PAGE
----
How you measure a school's progress matters. A lot. Just ask Beth Madison, principal of a school that is thriving by common-sense measures and failing by official measures.
George Middle School has made robust gains over the past decade. Over 80 percent of George students receive free or reduced price lunch, and a full 23 percent are special education students. Yet students' test scores are at or above state averages in most subjects.
Still, the school has not made Adequate Yearly Progress seven years running. Why? Because year after year, Madison tells us, it has been a hair's breadth away from meeting its targets for one particular subgroup of students in one particular area, like attendance. Madison is bracing herself for the impact of the H1N1 flu, which could hurt her attendance numbers for yet another year. You can't win.
What does Madison want? In short, some flexibility. She feels her school should be judged for its students' academic growth over time rather than against absolute performance targets. The school has made steady strides despite big demographic shifts that have increased its share of low-income students. But it still falls short of state goals.
Madison is no whiner. She praises No Child Left Behind for pushing schools to do much more for vulnerable children. She believes the extra money she has received for missing performance targets has helped the school improve. But she still feels No Child Left Behind is a "messed up" law.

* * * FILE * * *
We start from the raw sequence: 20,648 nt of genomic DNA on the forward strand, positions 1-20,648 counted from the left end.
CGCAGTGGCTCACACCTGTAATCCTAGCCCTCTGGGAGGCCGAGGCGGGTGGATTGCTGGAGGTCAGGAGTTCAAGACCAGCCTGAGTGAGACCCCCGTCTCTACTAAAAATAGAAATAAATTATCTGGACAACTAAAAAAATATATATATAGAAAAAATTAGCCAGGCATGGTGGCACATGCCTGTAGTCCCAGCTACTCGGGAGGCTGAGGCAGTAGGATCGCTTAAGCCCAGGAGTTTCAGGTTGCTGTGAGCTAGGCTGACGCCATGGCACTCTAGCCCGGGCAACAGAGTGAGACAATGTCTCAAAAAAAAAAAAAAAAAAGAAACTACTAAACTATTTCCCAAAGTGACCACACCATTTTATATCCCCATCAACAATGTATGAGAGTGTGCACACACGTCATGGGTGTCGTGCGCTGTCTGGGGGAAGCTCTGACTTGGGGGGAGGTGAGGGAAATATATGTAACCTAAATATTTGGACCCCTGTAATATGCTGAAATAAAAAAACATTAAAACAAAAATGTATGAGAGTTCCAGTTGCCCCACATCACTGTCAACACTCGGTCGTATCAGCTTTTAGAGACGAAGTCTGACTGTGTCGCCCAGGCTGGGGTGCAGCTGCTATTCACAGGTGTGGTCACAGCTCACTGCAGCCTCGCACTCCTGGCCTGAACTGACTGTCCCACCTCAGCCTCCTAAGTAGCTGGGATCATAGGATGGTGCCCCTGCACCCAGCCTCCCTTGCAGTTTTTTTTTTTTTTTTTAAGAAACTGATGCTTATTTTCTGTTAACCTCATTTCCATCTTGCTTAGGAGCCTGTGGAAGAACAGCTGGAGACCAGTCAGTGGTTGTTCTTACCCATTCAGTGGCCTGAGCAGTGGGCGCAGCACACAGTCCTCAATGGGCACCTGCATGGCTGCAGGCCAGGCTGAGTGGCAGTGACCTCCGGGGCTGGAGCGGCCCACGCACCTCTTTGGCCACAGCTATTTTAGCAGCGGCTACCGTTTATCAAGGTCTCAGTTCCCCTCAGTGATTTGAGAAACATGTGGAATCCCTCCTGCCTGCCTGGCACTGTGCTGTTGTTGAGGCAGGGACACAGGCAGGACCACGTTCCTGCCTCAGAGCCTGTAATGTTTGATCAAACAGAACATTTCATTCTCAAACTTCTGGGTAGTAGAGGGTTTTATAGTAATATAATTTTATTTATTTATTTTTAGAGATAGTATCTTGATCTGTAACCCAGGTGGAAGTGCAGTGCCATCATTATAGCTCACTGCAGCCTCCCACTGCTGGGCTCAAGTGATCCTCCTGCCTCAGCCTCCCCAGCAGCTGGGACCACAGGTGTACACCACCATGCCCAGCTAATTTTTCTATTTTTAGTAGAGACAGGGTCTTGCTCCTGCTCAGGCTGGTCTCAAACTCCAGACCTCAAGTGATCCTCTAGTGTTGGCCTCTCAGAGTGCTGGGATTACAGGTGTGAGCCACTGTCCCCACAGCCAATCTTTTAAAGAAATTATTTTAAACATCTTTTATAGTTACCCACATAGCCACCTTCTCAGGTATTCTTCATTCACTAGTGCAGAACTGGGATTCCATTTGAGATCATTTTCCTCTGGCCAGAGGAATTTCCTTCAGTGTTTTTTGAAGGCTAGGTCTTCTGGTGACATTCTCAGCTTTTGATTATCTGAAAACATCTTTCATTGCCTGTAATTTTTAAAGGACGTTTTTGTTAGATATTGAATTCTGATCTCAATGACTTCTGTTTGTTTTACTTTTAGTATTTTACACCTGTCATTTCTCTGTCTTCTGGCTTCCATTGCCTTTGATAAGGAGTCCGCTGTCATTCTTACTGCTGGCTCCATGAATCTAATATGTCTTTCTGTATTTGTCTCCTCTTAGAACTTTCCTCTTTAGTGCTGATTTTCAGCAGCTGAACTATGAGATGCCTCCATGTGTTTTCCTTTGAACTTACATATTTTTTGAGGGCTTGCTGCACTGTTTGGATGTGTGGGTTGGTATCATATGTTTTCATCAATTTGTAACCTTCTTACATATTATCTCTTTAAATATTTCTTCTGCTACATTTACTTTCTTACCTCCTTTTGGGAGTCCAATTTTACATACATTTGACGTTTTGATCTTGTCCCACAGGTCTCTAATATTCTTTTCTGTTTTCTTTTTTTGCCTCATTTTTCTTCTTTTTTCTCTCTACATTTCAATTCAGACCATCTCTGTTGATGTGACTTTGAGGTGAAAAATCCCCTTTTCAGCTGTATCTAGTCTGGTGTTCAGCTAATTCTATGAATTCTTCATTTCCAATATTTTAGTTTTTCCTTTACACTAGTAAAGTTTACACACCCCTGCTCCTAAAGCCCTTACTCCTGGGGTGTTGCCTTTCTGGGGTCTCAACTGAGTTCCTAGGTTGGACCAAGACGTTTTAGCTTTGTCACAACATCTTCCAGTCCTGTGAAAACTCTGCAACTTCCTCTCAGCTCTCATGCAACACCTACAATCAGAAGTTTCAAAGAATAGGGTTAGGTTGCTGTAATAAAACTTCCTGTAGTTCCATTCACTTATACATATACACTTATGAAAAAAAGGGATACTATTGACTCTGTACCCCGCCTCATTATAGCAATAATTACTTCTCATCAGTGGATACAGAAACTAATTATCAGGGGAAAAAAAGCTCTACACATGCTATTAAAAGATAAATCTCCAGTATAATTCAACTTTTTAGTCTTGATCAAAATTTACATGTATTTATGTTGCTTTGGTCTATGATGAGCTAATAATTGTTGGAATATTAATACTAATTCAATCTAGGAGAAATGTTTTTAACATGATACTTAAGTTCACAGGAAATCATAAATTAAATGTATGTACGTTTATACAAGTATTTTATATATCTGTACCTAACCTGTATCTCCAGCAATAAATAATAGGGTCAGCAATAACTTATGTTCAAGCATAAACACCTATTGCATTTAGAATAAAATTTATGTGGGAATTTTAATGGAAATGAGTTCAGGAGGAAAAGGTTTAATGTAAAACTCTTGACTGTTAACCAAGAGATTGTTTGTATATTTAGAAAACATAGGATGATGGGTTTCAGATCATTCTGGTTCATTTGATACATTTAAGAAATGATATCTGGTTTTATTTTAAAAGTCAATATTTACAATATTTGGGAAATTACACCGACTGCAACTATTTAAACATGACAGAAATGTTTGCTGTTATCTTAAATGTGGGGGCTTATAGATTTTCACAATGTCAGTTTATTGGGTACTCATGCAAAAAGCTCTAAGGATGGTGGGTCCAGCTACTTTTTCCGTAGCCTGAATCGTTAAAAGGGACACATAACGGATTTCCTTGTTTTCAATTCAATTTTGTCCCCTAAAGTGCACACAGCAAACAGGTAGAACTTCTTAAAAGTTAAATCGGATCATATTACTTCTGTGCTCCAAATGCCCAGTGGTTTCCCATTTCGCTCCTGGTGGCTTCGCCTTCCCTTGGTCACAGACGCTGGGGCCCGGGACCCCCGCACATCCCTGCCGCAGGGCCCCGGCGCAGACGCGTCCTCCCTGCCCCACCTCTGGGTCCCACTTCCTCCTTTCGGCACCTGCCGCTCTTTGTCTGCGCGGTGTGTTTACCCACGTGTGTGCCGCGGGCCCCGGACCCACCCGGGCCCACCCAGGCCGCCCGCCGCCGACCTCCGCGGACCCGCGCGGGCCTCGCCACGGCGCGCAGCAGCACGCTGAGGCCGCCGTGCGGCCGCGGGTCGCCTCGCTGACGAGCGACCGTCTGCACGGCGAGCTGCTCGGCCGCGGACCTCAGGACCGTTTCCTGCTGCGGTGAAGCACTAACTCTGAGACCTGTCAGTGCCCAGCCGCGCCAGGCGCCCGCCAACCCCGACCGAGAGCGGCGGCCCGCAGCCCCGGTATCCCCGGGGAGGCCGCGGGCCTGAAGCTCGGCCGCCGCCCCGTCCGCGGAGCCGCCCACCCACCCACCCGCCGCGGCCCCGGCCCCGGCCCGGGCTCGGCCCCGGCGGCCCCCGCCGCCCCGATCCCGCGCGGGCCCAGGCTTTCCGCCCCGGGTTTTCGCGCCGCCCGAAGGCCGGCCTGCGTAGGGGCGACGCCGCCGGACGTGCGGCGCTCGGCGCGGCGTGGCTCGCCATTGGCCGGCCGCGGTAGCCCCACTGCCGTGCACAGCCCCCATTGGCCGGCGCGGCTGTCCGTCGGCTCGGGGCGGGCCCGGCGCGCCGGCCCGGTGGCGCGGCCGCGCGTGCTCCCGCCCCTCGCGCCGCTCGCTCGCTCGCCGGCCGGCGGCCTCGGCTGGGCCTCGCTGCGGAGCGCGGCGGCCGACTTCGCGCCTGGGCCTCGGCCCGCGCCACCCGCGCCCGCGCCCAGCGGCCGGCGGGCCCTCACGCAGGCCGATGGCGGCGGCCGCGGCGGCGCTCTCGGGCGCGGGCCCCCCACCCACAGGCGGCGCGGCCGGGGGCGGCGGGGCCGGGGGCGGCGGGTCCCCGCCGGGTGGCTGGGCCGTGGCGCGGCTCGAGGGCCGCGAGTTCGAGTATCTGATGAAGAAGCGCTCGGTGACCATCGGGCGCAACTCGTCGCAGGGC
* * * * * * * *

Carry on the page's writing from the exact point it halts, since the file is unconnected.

She can thank her lucky stars that the Portland school district will not throw George Middle School on a Procrustean bed of reform. District leaders will not hobble her by imposing one-size-fits-all reform strategies. (Madison has particularly harsh words for strategies that require struggling schools to fire most teachers. She calls them a “train wreck.”)
The district listens when she describes her school’s success, Madison told us. And the district offers support tailored to her school’s specific needs.
George Middle School is not in thrall to the official version of success. That's good news for teachers and students alike.
Listen to Madison's interview on the Public School Insights podcast (~26 minutes).
Or read an edited transcript:
Public School Insights: George Middle School has made tremendous strides since the early 2000s. But you've missed Adequate Yearly Progress seven times. Could you tell me a little bit about how you see the school’s progress in the light of the AYP issue?
Madison: AYP in Oregon is not a growth-based model. It is a model with many subcategories within English language arts and math in which [the state] judges students' ability based on a RIT score [which is essentially] a simple score of grade level. [AYP also includes student attendance measures, again divided into subcategories].
So regardless of the fact that the kids who come in at very low levels of previous performance may make years and years of growth gains in one year — or at least their testing shows they do — that may not be enough to meet the magic number.
If Oregon used a growth-based model, then I think that we would not have had any trouble making AYP the last three years. But we have a very large population of special education students -- about 23 percent. Many of these kids come in [to sixth grade] with their learning achievement level between Kindergarten and second grade. We have one of the ...